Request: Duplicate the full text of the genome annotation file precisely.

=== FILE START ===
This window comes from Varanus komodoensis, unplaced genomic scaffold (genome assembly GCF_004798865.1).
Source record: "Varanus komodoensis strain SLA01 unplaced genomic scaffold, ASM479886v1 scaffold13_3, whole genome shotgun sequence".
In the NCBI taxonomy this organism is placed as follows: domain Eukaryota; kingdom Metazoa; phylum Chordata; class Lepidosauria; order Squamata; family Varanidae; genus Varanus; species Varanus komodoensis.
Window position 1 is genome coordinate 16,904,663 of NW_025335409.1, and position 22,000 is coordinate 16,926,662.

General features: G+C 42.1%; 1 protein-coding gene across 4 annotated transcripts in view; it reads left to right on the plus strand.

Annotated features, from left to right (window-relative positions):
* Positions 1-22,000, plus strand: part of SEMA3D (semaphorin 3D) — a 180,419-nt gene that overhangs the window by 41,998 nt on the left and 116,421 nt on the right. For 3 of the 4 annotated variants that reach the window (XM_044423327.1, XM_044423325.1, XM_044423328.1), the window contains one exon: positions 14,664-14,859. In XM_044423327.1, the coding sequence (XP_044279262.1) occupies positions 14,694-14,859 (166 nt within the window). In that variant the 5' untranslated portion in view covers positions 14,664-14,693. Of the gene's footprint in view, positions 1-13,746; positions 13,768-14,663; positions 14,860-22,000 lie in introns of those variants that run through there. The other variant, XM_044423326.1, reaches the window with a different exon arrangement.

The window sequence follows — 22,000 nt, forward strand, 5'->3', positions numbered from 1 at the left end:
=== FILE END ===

This window comes from Varanus komodoensis, unplaced genomic scaffold (genome assembly GCF_004798865.1).
Source record: "Varanus komodoensis strain SLA01 unplaced genomic scaffold, ASM479886v1 scaffold13_3, whole genome shotgun sequence".
In the NCBI taxonomy this organism is placed as follows: domain Eukaryota; kingdom Metazoa; phylum Chordata; class Lepidosauria; order Squamata; family Varanidae; genus Varanus; species Varanus komodoensis.
Window position 1 is genome coordinate 16,904,663 of NW_025335409.1, and position 22,000 is coordinate 16,926,662.

General features: G+C 42.1%; 1 protein-coding gene across 4 annotated transcripts in view; it reads left to right on the plus strand.

Annotated features, from left to right (window-relative positions):
* Positions 1-22,000, plus strand: part of SEMA3D (semaphorin 3D) — a 180,419-nt gene that overhangs the window by 41,998 nt on the left and 116,421 nt on the right. For 3 of the 4 annotated variants that reach the window (XM_044423327.1, XM_044423325.1, XM_044423328.1), the window contains one exon: positions 14,664-14,859. In XM_044423327.1, the coding sequence (XP_044279262.1) occupies positions 14,694-14,859 (166 nt within the window). In that variant the 5' untranslated portion in view covers positions 14,664-14,693. Of the gene's footprint in view, positions 1-13,746; positions 13,768-14,663; positions 14,860-22,000 lie in introns of those variants that run through there. The other variant, XM_044423326.1, reaches the window with a different exon arrangement.

The window sequence follows — 22,000 nt, forward strand, 5'->3', positions numbered from 1 at the left end: